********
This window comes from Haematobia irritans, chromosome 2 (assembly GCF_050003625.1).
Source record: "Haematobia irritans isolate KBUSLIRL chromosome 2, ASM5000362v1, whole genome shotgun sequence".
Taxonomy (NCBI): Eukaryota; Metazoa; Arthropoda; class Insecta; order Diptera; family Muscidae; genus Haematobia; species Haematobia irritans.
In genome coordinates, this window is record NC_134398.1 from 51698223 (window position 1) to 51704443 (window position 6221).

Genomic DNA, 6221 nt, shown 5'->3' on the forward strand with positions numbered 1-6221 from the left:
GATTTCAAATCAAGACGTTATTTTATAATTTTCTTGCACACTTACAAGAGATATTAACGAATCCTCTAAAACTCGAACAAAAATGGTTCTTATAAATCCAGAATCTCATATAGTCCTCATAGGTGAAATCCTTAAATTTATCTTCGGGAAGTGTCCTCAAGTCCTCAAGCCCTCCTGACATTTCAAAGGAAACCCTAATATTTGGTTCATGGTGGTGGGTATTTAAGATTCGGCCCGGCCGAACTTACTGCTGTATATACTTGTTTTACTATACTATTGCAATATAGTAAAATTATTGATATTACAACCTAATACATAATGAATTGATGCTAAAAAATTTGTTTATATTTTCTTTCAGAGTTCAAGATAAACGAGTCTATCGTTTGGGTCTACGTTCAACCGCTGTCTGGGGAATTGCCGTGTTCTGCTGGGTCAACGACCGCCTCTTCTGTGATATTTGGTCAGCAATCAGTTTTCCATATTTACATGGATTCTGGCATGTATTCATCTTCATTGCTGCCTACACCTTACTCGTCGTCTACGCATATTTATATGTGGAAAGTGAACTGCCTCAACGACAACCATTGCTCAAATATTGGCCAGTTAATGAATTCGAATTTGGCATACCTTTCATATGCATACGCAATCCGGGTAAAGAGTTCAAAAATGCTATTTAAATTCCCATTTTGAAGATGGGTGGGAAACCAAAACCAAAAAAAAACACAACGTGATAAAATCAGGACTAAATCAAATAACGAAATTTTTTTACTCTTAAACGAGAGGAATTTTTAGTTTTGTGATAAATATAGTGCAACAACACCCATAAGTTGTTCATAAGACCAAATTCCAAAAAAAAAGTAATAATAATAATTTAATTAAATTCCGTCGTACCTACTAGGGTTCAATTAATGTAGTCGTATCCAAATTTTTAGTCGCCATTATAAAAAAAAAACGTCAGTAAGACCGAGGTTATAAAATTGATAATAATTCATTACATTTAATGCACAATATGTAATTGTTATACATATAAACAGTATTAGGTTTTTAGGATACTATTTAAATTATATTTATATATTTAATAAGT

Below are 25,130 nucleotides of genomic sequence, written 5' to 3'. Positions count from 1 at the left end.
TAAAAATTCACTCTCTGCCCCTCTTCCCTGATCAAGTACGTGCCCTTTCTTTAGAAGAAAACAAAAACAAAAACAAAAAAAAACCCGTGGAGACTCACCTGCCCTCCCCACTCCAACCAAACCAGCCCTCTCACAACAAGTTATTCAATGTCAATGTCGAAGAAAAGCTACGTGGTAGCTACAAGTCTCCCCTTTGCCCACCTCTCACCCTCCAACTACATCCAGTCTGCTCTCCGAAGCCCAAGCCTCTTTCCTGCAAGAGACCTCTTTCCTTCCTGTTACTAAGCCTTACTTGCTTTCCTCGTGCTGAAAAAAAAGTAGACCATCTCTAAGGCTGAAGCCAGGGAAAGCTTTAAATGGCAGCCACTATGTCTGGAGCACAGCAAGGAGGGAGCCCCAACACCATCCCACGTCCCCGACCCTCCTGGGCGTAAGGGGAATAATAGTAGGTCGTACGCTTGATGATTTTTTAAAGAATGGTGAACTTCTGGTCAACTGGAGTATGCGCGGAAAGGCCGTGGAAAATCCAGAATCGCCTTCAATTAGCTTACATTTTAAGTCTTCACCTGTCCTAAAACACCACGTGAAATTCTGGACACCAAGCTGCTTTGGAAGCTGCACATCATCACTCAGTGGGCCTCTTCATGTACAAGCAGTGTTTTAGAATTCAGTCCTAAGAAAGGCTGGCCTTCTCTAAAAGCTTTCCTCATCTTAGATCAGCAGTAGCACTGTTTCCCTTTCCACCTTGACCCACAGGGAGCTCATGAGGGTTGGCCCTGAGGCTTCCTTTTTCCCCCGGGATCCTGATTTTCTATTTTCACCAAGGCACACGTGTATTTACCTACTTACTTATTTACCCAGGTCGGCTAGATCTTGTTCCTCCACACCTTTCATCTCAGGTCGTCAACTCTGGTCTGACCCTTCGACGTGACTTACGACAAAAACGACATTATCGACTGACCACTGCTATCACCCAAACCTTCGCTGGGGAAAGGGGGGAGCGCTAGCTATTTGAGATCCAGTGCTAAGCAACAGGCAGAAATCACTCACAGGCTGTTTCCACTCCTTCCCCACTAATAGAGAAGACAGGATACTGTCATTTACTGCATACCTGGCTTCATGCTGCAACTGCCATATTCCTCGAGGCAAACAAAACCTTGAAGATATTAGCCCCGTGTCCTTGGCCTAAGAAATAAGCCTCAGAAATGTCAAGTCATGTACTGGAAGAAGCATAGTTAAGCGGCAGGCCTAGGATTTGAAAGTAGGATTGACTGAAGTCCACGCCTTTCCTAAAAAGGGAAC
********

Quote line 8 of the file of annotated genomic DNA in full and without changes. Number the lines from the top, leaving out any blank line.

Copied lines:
TAAAAATTCACTCTCTGCCCCTCTTCCCTGATCAAGTACGTGCCCTTTCTTTAGAAGAAAACAAAAACAAAAACAAAAAAAAACCCGTGGAGACTCACCTGCCCTCCCCACTCCAACCAAACCAGCCCTCTCACAACAAGTTATTCAATGTCAATGTCGAAGAAAAGCTACGTGGTAGCTACAAGTCTCCCCTTTGCCCACCTCTCACCCTCCAACTACATCCAGTCTGCTCTCCGAAGCCCAAGCCTCTTTCCTGCAAGAGACCTCTTTCCTTCCTGTTACTAAGCCTTACTTGCTTTCCTCGTGCTGAAAAAAAAGTAGACCATCTCTAAGGCTGAAGCCAGGGAAAGCTTTAAATGGCAGCCACTATGTCTGGAGCACAGCAAGGAGGGAGCCCCAACACCATCCCACGTCCCCGACCCTCCTGGGCGTAAGGGGAATAATAGTAGGTCGTACGCTTGATGATTTTTTAAAGAATGGTGAACTTCTGGTCAACTGGAGTATGCGCGGAAAGGCCGTGGAAAATCCAGAATCGCCTTCAATTAGCTTACATTTTAAGTCTTCACCTGTCCTAAAACACCACGTGAAATTCTGGACACCAAGCTGCTTTGGAAGCTGCACATCATCACTCAGTGGGCCTCTTCATGTACAAGCAGTGTTTTAGAATTCAGTCCTAAGAAAGGCTGGCCTTCTCTAAAAGCTTTCCTCATCTTAGATCAGCAGTAGCACTGTTTCCCTTTCCACCTTGACCCACAGGGAGCTCATGAGGGTTGGCCCTGAGGCTTCCTTTTTCCCCCGGGATCCTGATTTTCTATTTTCACCAAGGCACACGTGTATTTACCTACTTACTTATTTACCCAGGTCGGCTAGATCTTGTTCCTCCACACCTTTCATCTCAGGTCGTCAACTCTGGTCTGACCCTTCGACGTGACTTACGACAAAAACGACATTATCGACTGACCACTGCTATCACCCAAACCTTCGCTGGGGAAAGGGGGGAGCGCTAGCTATTTGAGATCCAGTGCTAAGCAACAGGCAGAAATCACTCACAGGCTGTTTCCACTCCTTCCCCACTAATAGAGAAGACAGGATACTGTCATTTACTGCATACCTGGCTTCATGCTGCAACTGCCATATTCCTCGAGGCAAACAAAACCTTGAAGATATTAGCCCCGTGTCCTTGGCCTAAGAAATAAGCCTCAGAAATGTCAAGTCATGTACTGGAAGAAGCATAGTTAAGCGGCAGGCCTAGGATTTGAAAGTAGGATTGACTGAAGTCCACGCCTTTCCTAAAAAGGGAAC